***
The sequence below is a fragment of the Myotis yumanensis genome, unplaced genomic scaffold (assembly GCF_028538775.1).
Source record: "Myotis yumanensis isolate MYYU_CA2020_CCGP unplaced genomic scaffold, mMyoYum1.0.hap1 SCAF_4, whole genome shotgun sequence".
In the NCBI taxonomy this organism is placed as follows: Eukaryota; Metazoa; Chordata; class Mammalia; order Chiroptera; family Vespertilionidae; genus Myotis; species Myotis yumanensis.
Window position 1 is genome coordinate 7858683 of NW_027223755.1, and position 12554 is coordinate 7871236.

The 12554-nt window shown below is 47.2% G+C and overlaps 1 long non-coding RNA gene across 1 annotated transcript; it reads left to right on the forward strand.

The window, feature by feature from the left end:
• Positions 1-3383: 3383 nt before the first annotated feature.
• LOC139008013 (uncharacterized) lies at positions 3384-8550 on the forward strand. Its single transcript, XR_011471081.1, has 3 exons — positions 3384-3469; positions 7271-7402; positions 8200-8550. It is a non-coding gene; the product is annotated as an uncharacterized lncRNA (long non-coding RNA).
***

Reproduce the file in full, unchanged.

The sequence below is a fragment of the Myotis yumanensis genome, unplaced genomic scaffold (assembly GCF_028538775.1).
Source record: "Myotis yumanensis isolate MYYU_CA2020_CCGP unplaced genomic scaffold, mMyoYum1.0.hap1 SCAF_4, whole genome shotgun sequence".
In the NCBI taxonomy this organism is placed as follows: Eukaryota; Metazoa; Chordata; class Mammalia; order Chiroptera; family Vespertilionidae; genus Myotis; species Myotis yumanensis.
Window position 1 is genome coordinate 7858683 of NW_027223755.1, and position 12554 is coordinate 7871236.

The 12554-nt window shown below is 47.2% G+C and overlaps 1 long non-coding RNA gene across 1 annotated transcript; it reads left to right on the forward strand.

The window, feature by feature from the left end:
• Positions 1-3383: 3383 nt before the first annotated feature.
• LOC139008013 (uncharacterized) lies at positions 3384-8550 on the forward strand. Its single transcript, XR_011471081.1, has 3 exons — positions 3384-3469; positions 7271-7402; positions 8200-8550. It is a non-coding gene; the product is annotated as an uncharacterized lncRNA (long non-coding RNA).